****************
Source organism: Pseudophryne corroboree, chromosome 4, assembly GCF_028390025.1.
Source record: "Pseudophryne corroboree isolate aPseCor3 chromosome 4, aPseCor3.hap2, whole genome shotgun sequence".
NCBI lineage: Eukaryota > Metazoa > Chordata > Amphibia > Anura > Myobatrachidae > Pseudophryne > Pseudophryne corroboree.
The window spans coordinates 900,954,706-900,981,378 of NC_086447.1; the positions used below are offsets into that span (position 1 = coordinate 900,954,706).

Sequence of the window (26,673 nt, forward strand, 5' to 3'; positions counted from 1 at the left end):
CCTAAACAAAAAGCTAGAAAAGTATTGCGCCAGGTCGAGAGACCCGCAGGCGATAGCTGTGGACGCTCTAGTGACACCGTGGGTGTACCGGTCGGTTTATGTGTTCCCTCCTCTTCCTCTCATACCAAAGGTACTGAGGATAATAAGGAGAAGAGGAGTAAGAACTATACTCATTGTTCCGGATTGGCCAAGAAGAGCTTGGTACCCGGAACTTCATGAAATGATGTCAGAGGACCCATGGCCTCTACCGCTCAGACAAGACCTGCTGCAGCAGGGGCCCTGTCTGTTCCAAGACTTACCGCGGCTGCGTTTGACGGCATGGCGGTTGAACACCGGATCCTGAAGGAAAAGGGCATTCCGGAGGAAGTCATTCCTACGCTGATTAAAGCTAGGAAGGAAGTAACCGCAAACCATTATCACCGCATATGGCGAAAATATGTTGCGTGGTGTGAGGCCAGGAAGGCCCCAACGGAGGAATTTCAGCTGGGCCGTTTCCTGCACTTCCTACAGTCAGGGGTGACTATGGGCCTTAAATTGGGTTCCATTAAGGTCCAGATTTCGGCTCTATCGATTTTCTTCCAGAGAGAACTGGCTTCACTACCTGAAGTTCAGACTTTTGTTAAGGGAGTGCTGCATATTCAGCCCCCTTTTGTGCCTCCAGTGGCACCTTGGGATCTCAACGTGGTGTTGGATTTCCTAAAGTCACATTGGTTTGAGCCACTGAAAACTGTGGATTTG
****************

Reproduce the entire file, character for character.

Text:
Source organism: Pseudophryne corroboree, chromosome 4, assembly GCF_028390025.1.
Source record: "Pseudophryne corroboree isolate aPseCor3 chromosome 4, aPseCor3.hap2, whole genome shotgun sequence".
NCBI lineage: Eukaryota > Metazoa > Chordata > Amphibia > Anura > Myobatrachidae > Pseudophryne > Pseudophryne corroboree.
The window spans coordinates 900,954,706-900,981,378 of NC_086447.1; the positions used below are offsets into that span (position 1 = coordinate 900,954,706).

Sequence of the window (26,673 nt, forward strand, 5' to 3'; positions counted from 1 at the left end):
CCTAAACAAAAAGCTAGAAAAGTATTGCGCCAGGTCGAGAGACCCGCAGGCGATAGCTGTGGACGCTCTAGTGACACCGTGGGTGTACCGGTCGGTTTATGTGTTCCCTCCTCTTCCTCTCATACCAAAGGTACTGAGGATAATAAGGAGAAGAGGAGTAAGAACTATACTCATTGTTCCGGATTGGCCAAGAAGAGCTTGGTACCCGGAACTTCATGAAATGATGTCAGAGGACCCATGGCCTCTACCGCTCAGACAAGACCTGCTGCAGCAGGGGCCCTGTCTGTTCCAAGACTTACCGCGGCTGCGTTTGACGGCATGGCGGTTGAACACCGGATCCTGAAGGAAAAGGGCATTCCGGAGGAAGTCATTCCTACGCTGATTAAAGCTAGGAAGGAAGTAACCGCAAACCATTATCACCGCATATGGCGAAAATATGTTGCGTGGTGTGAGGCCAGGAAGGCCCCAACGGAGGAATTTCAGCTGGGCCGTTTCCTGCACTTCCTACAGTCAGGGGTGACTATGGGCCTTAAATTGGGTTCCATTAAGGTCCAGATTTCGGCTCTATCGATTTTCTTCCAGAGAGAACTGGCTTCACTACCTGAAGTTCAGACTTTTGTTAAGGGAGTGCTGCATATTCAGCCCCCTTTTGTGCCTCCAGTGGCACCTTGGGATCTCAACGTGGTGTTGGATTTCCTAAAGTCACATTGGTTTGAGCCACTGAAAACTGTGGATTTG